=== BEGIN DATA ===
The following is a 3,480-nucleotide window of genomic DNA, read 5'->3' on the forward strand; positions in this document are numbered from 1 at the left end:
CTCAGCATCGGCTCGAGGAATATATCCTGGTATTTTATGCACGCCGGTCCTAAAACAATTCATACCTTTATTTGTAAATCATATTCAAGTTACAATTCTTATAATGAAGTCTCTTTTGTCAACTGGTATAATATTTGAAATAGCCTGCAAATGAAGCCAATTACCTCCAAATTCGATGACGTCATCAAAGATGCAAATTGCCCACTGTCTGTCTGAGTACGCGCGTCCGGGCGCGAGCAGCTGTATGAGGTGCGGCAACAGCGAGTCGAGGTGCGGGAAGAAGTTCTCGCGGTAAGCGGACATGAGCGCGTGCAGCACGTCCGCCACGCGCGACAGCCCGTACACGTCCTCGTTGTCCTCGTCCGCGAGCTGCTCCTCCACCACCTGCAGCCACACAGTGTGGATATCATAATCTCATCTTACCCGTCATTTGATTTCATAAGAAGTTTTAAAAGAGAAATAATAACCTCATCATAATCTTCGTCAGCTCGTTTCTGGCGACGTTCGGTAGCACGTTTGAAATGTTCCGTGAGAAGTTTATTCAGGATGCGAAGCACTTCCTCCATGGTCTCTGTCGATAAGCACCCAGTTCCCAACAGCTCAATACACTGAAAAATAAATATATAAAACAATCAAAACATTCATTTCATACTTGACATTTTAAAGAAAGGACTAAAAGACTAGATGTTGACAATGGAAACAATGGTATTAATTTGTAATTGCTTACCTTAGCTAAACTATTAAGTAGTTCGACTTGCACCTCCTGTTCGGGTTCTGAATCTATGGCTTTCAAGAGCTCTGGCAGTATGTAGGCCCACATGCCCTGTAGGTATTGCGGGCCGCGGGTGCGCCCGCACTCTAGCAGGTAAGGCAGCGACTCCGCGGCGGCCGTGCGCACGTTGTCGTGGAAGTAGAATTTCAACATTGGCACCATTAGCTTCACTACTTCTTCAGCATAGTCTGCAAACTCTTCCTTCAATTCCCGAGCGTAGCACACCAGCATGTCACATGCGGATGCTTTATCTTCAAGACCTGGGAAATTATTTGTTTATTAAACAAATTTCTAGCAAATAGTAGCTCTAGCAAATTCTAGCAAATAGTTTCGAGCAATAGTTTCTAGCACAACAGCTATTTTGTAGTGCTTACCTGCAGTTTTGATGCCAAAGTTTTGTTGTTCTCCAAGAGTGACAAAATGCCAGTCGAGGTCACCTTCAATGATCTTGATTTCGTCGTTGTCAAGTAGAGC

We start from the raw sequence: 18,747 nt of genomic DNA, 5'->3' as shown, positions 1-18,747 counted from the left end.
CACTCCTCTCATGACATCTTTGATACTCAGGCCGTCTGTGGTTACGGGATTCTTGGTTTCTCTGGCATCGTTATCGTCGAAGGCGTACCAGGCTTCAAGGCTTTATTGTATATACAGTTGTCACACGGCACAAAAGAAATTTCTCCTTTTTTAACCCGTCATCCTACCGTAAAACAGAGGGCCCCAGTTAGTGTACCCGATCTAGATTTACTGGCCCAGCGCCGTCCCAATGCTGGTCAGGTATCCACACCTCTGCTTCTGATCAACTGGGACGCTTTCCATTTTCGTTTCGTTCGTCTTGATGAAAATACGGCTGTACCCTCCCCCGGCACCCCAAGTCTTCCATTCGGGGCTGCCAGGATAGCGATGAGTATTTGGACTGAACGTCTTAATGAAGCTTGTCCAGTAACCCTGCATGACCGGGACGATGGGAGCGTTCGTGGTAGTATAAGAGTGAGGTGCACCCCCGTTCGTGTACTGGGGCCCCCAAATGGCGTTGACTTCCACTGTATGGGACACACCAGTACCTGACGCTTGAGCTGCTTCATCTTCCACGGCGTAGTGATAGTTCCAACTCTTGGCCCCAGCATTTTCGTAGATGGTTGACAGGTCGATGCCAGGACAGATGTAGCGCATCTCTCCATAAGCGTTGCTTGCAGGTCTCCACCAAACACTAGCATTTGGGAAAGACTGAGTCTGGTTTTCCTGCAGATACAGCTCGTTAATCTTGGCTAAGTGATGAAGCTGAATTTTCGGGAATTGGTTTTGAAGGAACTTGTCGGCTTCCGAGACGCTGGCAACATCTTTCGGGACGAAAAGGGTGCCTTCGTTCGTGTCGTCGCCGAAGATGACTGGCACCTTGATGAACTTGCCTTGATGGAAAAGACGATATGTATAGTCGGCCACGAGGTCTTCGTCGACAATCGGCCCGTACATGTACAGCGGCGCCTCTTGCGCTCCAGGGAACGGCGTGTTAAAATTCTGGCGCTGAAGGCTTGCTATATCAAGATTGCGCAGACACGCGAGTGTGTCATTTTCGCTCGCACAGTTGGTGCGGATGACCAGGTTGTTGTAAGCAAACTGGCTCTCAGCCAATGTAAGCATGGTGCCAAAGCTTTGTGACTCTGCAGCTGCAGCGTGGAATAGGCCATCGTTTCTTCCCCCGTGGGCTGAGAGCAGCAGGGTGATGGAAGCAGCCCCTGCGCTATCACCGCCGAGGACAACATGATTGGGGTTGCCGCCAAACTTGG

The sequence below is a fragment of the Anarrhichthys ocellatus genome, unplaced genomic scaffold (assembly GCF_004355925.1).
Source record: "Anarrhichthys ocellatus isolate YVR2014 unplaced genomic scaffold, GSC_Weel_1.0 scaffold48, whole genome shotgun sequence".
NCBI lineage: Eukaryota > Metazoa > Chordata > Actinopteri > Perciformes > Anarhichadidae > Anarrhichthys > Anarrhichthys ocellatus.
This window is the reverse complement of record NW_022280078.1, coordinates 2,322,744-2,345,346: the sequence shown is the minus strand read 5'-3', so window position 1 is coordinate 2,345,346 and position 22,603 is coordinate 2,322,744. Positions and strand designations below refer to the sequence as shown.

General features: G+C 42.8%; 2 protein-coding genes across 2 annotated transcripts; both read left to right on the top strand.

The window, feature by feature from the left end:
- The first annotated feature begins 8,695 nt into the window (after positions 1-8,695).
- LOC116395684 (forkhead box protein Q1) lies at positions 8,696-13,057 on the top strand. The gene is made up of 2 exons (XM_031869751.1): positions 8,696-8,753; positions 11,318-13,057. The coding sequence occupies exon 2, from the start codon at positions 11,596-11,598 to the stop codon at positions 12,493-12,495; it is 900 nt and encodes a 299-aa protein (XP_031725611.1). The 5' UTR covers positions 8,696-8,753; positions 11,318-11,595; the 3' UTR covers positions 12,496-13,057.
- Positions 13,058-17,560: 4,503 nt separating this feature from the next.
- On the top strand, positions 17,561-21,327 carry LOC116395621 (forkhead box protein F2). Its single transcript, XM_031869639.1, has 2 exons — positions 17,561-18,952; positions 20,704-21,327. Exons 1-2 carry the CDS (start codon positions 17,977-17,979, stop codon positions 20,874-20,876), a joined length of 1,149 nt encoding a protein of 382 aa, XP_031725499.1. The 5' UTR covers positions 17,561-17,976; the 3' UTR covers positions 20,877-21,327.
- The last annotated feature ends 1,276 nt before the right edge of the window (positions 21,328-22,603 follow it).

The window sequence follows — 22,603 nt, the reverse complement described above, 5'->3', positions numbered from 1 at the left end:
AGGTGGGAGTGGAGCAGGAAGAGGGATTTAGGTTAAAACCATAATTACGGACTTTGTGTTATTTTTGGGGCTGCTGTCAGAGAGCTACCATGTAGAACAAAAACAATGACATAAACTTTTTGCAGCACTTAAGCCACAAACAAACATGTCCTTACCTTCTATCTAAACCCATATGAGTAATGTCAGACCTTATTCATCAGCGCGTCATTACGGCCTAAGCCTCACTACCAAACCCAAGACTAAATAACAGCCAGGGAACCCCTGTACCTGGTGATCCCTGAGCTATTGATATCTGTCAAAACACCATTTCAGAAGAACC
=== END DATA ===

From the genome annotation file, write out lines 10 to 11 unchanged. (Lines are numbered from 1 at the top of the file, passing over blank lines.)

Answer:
The window, feature by feature from the left end:
- The first annotated feature begins 8,695 nt into the window (after positions 1-8,695).